The Information Is Beautiful team has created some exciting work (I hesitate to use the reductive term "info-graphics," as these pieces are so much more than that). From the absorbing Timelines, a piece that maps popular time travel narratives along a single curved chronology, to Based on a True True Story (seen above), which maps the truth of Hollywood narratives along a linear color-coded bar.
Many of McCandless' pieces are html-based and very interactive. Based on a True True Story, for example, offers complete scene-by-scene breakdowns of individual films, letting users effectively zoom in and out of the "truth timeline" to evaluate individual moments.
Google has been playing around with data visualization projects for quite sometime and it currently matches up data from its News Lab with designers around the world. These impressive interactive works take live Google data and convert it into navigable images.
Beautiful In English is a recent project that combines Google Translate data with design from a firm called Visual Cinnamon. The data is displayed across a series of engaging visualizations, including a look at the words most frequently translated into English.
Not all artists are interested in making this flood of data comprehensible. In fact, some intentionally create overwhelming mashes of information in an attempt to abstract the source material into new forms.
One of these projects is fbFaces from Jorn Roder and Jonathan Pirnay. The project used a custom-built Facebook crawler to snatch 100,000 profile images from the platform. These images were then compiled into a giant wallpaper that covered a room. The overall effect acts like a simulacrum for how we engage with the internet. From a distance its just an amalgam of white noise, and only when we hone in on the small details can we identify individual images.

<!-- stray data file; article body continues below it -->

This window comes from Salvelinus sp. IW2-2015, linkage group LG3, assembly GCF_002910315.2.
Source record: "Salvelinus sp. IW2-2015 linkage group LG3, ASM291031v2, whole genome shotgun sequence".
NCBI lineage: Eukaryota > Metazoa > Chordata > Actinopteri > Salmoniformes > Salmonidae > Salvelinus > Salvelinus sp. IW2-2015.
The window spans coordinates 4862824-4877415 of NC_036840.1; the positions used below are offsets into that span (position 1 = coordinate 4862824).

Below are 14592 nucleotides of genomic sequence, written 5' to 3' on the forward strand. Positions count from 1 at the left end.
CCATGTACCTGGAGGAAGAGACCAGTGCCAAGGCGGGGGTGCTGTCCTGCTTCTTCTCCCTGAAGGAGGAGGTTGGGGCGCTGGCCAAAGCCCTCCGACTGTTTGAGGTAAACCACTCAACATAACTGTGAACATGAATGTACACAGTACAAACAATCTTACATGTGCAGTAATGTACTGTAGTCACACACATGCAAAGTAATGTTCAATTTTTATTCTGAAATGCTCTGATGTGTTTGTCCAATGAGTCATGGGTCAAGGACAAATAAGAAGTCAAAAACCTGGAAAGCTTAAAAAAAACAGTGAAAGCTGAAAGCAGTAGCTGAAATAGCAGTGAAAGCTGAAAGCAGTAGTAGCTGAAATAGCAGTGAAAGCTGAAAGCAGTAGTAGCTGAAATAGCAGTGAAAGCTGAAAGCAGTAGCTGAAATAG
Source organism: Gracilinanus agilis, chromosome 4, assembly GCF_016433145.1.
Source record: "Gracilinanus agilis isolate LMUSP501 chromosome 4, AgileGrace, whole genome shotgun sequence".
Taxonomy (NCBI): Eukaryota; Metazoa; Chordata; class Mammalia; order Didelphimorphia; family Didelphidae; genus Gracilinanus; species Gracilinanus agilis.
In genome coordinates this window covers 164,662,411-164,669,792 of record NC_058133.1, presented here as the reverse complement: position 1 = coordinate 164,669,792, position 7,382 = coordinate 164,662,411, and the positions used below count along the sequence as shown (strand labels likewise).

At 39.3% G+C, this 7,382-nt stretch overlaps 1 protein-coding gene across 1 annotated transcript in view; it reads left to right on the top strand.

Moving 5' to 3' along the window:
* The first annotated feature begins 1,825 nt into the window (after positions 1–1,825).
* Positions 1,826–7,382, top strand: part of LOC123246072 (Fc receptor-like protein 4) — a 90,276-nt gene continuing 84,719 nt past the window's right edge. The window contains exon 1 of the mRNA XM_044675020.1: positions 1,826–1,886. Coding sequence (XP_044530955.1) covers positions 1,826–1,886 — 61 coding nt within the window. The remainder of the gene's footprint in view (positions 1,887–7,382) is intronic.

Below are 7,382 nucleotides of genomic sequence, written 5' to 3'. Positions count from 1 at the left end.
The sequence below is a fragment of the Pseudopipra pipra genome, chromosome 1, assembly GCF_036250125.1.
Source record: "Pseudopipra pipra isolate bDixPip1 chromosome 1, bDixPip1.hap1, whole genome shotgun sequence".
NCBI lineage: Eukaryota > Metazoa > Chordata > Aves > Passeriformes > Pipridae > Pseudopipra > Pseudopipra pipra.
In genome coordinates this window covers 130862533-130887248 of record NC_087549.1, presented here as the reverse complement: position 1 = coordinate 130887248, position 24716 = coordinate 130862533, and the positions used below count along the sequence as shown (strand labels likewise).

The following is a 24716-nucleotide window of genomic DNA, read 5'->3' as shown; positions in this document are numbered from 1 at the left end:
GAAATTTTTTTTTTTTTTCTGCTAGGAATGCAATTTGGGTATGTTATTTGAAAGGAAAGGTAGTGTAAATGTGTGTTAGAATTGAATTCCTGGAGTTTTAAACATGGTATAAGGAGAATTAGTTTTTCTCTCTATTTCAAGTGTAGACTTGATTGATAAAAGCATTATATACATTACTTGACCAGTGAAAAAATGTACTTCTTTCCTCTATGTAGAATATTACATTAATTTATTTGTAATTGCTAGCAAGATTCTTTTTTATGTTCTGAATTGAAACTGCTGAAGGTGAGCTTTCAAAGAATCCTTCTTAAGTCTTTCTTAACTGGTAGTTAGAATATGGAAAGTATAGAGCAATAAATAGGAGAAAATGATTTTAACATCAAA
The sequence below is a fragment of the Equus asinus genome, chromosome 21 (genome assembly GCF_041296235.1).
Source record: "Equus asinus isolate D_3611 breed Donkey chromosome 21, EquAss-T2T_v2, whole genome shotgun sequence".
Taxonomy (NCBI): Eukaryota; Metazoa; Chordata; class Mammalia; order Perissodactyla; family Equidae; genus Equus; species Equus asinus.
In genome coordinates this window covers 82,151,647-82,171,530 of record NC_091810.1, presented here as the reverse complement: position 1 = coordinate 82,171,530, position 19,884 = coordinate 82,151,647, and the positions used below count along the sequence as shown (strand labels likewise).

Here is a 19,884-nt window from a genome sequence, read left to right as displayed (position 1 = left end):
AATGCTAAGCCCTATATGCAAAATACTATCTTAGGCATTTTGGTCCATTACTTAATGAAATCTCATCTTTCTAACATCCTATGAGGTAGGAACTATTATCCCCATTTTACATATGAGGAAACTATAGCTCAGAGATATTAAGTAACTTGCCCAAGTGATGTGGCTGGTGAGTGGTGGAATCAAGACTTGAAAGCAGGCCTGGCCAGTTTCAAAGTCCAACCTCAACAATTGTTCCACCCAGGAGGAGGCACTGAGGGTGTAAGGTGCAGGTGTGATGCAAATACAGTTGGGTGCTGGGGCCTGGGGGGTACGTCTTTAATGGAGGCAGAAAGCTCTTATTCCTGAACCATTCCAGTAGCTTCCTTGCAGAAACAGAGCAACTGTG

Ryoji Ikeda is another artist who harnesses big data into abstract outcomes. Ikeda's work often takes the form of abrasive and visceral performative pieces. One of his long running projects involving data is called Datametrics.
Datametrics started in 2006 as a concert piece where Ikeda took volumous amounts of code generated from software and hard drive errors. The data was sequenced into various 2D and 3D patterns and a soundtrack was constructed to reflect the chaos of the imagery.
Another iteration of the project came in 2013 and was called data.path. The installation took the form of a long hallway with projections running along the walls. The image sequence took binary data and built a flow starting from simplicity and concluding in chaos.
Not all data artists working today create digital objects, some are fusing these new modes of data with analog outcomes. Nora Ligorano and Marshall Reese are a collaborative duo who recently created a woven data portrait called IAMI.
The project is a fiber optic tapestry that changes color based on data generated by a Fitbit. The work has three separate modes it can cycle through, from an overall color portrait generated from two to four weeks of Fitbit data, to a portrait the artists generated for a real-time display of a subject's activity.
We have barely scratched the surface of the wonderful world of data art. Take a look through our gallery for a closer look at some amazing ways artists have translated big data into beautiful pieces.